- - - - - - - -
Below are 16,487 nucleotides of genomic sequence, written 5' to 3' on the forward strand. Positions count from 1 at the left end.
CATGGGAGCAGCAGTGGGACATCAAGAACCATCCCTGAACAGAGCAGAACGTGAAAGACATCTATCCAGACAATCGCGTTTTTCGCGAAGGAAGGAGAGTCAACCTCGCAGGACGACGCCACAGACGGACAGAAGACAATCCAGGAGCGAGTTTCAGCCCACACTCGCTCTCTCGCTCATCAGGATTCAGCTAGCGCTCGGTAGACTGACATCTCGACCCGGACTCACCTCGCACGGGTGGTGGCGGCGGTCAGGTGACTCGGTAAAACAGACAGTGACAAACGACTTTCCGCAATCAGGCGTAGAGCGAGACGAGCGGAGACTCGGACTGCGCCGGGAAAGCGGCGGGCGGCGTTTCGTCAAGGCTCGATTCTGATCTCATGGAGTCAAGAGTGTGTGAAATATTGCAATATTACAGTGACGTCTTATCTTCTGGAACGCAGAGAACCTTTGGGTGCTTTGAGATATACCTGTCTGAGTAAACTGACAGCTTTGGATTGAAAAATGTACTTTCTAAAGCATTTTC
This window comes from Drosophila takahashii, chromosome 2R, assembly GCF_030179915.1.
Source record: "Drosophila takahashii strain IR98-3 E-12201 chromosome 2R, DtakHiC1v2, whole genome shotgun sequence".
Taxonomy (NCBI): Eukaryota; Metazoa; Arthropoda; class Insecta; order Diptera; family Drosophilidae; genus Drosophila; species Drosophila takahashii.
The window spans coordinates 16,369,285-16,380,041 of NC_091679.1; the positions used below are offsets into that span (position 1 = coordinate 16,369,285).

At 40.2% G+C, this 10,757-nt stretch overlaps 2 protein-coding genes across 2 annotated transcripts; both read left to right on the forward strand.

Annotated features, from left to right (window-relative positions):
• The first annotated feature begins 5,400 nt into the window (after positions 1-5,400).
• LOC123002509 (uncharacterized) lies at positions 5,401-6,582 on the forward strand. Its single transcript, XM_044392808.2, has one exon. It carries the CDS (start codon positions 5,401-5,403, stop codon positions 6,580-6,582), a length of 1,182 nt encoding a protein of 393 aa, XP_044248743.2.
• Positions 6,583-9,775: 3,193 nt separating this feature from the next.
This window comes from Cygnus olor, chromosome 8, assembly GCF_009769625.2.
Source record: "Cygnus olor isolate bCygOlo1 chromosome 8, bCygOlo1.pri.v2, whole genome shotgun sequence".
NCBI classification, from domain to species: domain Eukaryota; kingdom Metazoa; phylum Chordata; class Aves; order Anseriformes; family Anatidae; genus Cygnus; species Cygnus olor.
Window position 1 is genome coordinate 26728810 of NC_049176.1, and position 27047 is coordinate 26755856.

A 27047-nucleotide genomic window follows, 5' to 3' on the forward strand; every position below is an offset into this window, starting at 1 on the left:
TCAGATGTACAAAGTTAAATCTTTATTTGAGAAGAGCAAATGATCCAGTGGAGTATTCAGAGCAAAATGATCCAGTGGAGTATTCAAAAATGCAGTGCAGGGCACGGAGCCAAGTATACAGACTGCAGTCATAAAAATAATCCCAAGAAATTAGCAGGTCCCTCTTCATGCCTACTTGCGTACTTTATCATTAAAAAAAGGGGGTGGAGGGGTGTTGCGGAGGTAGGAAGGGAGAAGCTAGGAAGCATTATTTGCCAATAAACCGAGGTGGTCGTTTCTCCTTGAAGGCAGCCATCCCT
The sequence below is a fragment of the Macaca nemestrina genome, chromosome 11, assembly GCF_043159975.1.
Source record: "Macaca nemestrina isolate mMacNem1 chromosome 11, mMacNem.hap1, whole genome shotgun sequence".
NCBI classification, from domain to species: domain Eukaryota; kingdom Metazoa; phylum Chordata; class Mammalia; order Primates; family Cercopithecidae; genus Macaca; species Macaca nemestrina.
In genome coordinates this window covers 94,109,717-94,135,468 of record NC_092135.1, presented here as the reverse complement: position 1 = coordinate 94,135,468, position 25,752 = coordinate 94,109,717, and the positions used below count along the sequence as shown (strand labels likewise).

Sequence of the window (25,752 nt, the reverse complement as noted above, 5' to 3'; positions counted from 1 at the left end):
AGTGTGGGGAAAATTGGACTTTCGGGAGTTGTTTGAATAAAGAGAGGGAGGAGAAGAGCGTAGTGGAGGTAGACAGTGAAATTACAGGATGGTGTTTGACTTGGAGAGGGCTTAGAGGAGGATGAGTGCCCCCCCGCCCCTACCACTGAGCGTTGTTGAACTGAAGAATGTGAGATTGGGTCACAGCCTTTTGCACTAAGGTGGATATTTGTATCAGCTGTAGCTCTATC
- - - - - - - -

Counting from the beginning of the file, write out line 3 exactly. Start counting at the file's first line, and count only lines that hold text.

This window comes from Drosophila takahashii, chromosome 2R, assembly GCF_030179915.1.